Impact of Interest Rate Normalization on CRE Investment
Real estate investor concerns about rising interest rates may be overblown, with the likely increase to be much less than the consensus of economic forecasters and well below pre-2008 levels, according to CBRE research. Since the Great Financial Crisis (GFC), long-term interest rates have fallen and commercial real estate has been in high demand from investors.
Capitalization rates (yields) have fallen substantially, driving a substantial across-the-board increase in property prices. Since 2009, global commercial real estate prices have risen by 85%.
New analysis by CBRE suggests that real U.S. long-term interest rates will increase to only 0.9% in 10 years, much less than the consensus forecast of 1.6% or the pre-GFC average of 2.4%. With inflation stable at 2%, this equates to a 2.9% yield on 10-year U.S. Treasury bills, no change from the current rate. CBRE forecasts for nominal long-term interest rates effectively put a ceiling on the cyclical highs for short-term policy rates. This still implies higher policy rates than today, but well below pre-GFC levels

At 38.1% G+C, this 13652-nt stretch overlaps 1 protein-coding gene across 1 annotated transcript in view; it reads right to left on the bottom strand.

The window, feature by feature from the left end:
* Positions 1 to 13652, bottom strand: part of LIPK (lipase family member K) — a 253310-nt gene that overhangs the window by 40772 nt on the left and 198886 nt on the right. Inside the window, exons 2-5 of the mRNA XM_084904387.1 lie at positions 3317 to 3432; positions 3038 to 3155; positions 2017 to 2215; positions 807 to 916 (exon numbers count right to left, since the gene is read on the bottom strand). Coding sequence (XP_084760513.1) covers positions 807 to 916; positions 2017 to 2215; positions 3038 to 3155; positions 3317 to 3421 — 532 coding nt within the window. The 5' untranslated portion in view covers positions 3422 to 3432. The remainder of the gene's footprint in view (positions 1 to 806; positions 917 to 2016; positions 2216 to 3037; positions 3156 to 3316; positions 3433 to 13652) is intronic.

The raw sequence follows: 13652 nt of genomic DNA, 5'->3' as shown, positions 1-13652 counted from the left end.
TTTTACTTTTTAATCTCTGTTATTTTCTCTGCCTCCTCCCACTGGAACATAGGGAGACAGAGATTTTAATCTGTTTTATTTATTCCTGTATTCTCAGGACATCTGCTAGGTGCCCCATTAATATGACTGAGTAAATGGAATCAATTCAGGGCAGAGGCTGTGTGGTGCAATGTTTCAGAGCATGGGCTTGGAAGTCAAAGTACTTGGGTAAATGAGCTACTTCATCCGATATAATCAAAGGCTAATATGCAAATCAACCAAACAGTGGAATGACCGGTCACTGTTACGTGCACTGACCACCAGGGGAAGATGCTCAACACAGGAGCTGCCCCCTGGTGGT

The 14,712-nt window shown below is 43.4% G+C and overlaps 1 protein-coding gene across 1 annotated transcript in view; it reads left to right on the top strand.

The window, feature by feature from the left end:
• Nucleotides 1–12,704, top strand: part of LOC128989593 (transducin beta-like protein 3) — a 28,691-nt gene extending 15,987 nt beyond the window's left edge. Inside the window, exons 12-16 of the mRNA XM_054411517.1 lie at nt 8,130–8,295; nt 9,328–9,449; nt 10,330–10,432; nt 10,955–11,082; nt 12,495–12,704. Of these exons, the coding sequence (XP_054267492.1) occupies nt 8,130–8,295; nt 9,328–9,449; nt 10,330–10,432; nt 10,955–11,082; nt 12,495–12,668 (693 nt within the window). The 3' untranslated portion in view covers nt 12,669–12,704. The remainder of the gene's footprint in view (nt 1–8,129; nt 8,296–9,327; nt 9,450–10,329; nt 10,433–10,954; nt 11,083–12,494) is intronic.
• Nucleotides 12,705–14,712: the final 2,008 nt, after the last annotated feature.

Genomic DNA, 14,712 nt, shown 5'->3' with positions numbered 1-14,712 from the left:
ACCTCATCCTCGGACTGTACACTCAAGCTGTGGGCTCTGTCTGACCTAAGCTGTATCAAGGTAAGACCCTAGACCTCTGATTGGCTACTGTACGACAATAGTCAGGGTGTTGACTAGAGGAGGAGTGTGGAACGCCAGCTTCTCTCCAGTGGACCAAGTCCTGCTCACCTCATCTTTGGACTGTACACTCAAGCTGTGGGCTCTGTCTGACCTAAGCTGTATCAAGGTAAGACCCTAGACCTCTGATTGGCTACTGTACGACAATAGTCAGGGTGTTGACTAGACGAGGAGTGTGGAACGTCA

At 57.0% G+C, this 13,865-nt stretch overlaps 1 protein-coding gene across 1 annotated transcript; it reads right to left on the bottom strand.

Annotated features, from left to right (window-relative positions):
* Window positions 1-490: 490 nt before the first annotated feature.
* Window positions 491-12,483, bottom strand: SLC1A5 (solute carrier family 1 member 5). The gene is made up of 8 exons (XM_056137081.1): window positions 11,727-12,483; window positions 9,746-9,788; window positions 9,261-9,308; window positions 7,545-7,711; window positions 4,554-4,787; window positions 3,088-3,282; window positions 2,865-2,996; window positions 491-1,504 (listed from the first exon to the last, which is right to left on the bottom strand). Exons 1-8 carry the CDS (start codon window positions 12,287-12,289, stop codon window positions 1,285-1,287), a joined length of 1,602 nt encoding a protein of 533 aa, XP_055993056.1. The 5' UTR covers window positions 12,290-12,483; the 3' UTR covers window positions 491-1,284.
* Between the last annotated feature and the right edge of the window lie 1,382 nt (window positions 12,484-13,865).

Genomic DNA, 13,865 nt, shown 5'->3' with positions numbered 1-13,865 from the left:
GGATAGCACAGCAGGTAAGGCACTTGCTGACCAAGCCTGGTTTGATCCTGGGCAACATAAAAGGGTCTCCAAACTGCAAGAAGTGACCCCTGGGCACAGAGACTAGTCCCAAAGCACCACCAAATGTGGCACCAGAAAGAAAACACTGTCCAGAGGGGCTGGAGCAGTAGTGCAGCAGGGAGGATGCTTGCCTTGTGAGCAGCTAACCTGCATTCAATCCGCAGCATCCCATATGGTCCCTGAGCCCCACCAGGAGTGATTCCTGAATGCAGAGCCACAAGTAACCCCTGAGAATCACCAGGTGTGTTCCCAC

CBRE Global Chief Economist Dr. Richard Barkham says, “It is unlikely that the rise in interest rates will be anywhere near as sharp as some economists predict. Interest rates were falling long before the GFC, due to global demographic factors, and these powerful forces remain in play, limiting the extent to which central banks or politicians can hike rates. This is good news for real estate. As a consequence, institutional investors, who are loaded up on bonds, may struggle to meet retirement-income requirements in a period of sustained low real interest rates. As is now widely recognized, real estate is part of the solution.”
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